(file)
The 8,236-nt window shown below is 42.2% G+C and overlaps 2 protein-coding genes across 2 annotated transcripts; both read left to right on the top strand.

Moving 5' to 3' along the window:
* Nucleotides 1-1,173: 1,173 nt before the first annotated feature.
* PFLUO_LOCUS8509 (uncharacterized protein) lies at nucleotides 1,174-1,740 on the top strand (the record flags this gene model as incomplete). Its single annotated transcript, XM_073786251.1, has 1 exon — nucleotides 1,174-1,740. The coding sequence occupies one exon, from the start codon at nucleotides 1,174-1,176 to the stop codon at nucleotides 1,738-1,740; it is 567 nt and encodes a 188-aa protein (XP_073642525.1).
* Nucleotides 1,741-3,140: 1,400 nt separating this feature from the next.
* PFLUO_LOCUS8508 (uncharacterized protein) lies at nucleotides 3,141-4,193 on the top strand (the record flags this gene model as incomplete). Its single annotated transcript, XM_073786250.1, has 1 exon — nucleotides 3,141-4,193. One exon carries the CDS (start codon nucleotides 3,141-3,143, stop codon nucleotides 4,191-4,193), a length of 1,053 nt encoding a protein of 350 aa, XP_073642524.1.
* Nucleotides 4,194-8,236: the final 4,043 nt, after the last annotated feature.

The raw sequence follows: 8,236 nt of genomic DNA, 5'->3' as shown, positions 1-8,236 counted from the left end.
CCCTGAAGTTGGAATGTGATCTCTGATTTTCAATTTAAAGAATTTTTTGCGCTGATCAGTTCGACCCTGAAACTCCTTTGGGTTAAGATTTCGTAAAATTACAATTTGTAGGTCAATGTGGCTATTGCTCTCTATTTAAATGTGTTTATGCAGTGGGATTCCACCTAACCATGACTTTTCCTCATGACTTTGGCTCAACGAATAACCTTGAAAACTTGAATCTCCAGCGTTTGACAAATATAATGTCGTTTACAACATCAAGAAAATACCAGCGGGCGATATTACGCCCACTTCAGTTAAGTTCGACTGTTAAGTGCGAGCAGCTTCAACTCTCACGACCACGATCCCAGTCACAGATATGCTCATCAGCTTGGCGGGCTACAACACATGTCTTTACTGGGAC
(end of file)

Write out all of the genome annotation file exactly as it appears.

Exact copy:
The 8,236-nt window shown below is 42.2% G+C and overlaps 2 protein-coding genes across 2 annotated transcripts; both read left to right on the top strand.

Moving 5' to 3' along the window:
* Nucleotides 1-1,173: 1,173 nt before the first annotated feature.
* PFLUO_LOCUS8509 (uncharacterized protein) lies at nucleotides 1,174-1,740 on the top strand (the record flags this gene model as incomplete). Its single annotated transcript, XM_073786251.1, has 1 exon — nucleotides 1,174-1,740. The coding sequence occupies one exon, from the start codon at nucleotides 1,174-1,176 to the stop codon at nucleotides 1,738-1,740; it is 567 nt and encodes a 188-aa protein (XP_073642525.1).
* Nucleotides 1,741-3,140: 1,400 nt separating this feature from the next.
* PFLUO_LOCUS8508 (uncharacterized protein) lies at nucleotides 3,141-4,193 on the top strand (the record flags this gene model as incomplete). Its single annotated transcript, XM_073786250.1, has 1 exon — nucleotides 3,141-4,193. One exon carries the CDS (start codon nucleotides 3,141-3,143, stop codon nucleotides 4,191-4,193), a length of 1,053 nt encoding a protein of 350 aa, XP_073642524.1.
* Nucleotides 4,194-8,236: the final 4,043 nt, after the last annotated feature.

The raw sequence follows: 8,236 nt of genomic DNA, 5'->3' as shown, positions 1-8,236 counted from the left end.
CCCTGAAGTTGGAATGTGATCTCTGATTTTCAATTTAAAGAATTTTTTGCGCTGATCAGTTCGACCCTGAAACTCCTTTGGGTTAAGATTTCGTAAAATTACAATTTGTAGGTCAATGTGGCTATTGCTCTCTATTTAAATGTGTTTATGCAGTGGGATTCCACCTAACCATGACTTTTCCTCATGACTTTGGCTCAACGAATAACCTTGAAAACTTGAATCTCCAGCGTTTGACAAATATAATGTCGTTTACAACATCAAGAAAATACCAGCGGGCGATATTACGCCCACTTCAGTTAAGTTCGACTGTTAAGTGCGAGCAGCTTCAACTCTCACGACCACGATCCCAGTCACAGATATGCTCATCAGCTTGGCGGGCTACAACACATGTCTTTACTGGGAC